Planning Your “Resume” from the First Day of College
By Candy Liu, Co-corporation & Career Guidance Counselor
As a career guidance officer at the JI, I have the chance to communicate with students of all classes, from the naive, curious freshmen to the seasoned, mature seniors. In the upcoming graduation season, however, not all students know clearly about their future. They may have various concerns: “It seems that I did nothing during the four years, and I have nothing to write on my resume”; “I took part in many social activities, but my GPA dropped. What should I do if my GPA is not high enough?”; “There are so many companies and positions. Which should I choose to send my resume?”; “Among working, preparing for graduate entrance exam and going abroad for study, which will be my best choice? Since most classmates will go abroad, should I follow them, too?” All the confusion facing the seniors are usually related to their personal career planning when they first entered the university. If they ignore this, they will possibly get caught in a circle of being “Busy in the first year, idle in the second year, worried in the third year, and confused in the last year.” Therefore, students should plan their “resumes” in their minds from the first day they enter the university. Here, the word “resume” does not refer to the physical document used for job hunting. Each basic element of a resume, however, can be regarded as a student’s goal to fulfill during the four-year university life, such as GPA, internship experience, campus activities, research project experience, honors and awards, English language abilities, and computer skills. “Which element should be my focus?” It depends on personal situations. For the students who prepare to go abroad for graduate programs, although GPA is important, they cannot be oblivious of extracurricular activities; for those who choose to start working after graduation, they may take part in various activities to gain social experience. On the other hand, too many activities may drag down their GPAs. No matter how much experience they have, the resume can only hold one-page worth of information. Therefore, to achieve an optimal balance among these elements becomes crucial. During the university, a student should complete at least three “Ones” for personal career planning: One consultation/ test, one career interview, and one internship/ research project.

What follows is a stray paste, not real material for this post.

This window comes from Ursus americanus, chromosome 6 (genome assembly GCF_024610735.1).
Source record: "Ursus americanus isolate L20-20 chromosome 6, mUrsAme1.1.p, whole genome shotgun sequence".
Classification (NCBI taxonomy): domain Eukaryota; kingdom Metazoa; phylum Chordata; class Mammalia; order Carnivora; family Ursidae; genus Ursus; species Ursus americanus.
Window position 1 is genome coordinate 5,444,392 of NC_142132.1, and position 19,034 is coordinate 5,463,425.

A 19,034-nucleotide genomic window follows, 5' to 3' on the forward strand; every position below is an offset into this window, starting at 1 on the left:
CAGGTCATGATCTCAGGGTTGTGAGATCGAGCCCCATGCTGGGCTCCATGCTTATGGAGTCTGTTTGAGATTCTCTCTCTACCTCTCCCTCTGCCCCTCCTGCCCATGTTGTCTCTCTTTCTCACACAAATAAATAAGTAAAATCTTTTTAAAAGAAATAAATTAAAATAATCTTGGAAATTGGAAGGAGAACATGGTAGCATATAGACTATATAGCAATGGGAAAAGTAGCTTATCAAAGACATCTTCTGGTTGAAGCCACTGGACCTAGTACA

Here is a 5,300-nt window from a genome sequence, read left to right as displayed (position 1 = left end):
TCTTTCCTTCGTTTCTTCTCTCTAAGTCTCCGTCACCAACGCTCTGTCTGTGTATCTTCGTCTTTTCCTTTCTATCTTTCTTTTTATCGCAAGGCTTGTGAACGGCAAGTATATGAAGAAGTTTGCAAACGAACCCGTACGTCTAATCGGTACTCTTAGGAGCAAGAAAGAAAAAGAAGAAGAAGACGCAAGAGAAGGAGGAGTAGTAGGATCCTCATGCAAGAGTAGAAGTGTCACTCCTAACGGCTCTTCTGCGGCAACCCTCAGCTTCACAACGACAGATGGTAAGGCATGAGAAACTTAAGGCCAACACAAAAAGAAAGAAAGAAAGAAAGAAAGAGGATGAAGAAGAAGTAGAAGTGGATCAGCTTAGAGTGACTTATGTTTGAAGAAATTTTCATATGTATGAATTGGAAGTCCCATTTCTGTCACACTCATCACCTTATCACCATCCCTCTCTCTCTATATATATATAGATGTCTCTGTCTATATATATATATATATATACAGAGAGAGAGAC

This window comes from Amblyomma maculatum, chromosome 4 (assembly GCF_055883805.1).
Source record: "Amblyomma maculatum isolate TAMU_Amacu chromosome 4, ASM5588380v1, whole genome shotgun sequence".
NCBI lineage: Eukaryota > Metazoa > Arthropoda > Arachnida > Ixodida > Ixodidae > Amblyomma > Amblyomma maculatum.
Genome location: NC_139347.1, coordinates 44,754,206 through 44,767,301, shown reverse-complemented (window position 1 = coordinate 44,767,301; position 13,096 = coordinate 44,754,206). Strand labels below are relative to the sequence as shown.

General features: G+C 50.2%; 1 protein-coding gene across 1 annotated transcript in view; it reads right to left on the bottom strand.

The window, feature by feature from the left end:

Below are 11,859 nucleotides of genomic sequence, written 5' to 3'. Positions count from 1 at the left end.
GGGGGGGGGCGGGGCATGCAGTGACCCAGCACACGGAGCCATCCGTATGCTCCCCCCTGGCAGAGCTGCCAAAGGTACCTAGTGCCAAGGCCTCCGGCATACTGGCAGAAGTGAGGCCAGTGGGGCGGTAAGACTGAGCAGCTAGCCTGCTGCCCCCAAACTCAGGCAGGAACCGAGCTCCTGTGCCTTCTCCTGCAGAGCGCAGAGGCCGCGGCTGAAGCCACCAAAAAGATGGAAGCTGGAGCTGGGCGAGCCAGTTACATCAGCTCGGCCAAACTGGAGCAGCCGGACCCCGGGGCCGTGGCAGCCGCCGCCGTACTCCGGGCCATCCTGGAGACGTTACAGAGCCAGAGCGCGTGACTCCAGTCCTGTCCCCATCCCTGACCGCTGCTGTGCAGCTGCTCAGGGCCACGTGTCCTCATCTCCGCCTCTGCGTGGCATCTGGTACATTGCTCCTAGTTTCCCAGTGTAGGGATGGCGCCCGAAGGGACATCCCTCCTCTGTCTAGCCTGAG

One consultation/test: You can talk to the teachers who are responsible for career, study abroad, and research. They will help you clarify your career goals and steps to take. In addition, the Career Development Centre of SJTU provides various online resources for students (see career navigation at www.job.sjtu.edu.cn). For example, the Langtu Assessment in Career Planning as well as the CareerSky Career Planning Systems will recommend the suitable job positions based on SJTU students’ general requirements as well as their own interest. Another useful website is the Vault Career Library which offers a vast collection of industry guides, company profiles, and employer information.
One career interview: Having learned your interest, you need to have a career interview with the person in the relevant field in order to grasp the first-hand information. You can talk with HRs and engineers invited to give lectures at the university, alumni who have graduated, or your professors. Please politely convey your intent and then make an appointment with them. The interview may cover a wide variety of questions, to name just a few: “Why did you choose this job?”; “What do you like or dislike about your job?”; “How can I enter this field?”; “What are the career paths in this field?”
One internship/research project: After you learn more about the field and your career goal, utilize the winter vacation and the spring semester for internship and project. If you aim to go abroad you should focus on your GPA and research experience. There are SJTU’s Participation in Research Program (PRP), Innovative Participation Program (IPP) for undergraduates and professors’ research projects, which are good choices for you to develop your research interests. Moreover, you can find information on lectures and seminars at SJTU’s Undergraduate Education Office website (www.jwc.sjtu.edu.cn). If you choose to work, internship and social activity opportunities are essential. The university job information site (www.job.sjtu.edu.cn) and a public job site for current seniors (www.yingjiesheng.com) will be necessary for you to browse. Generally, you should plan and send your resume one and a half months earlier before you begin internship. Begin planning your “resume” from the first day of college and you will hand in an impressive resume upon graduation.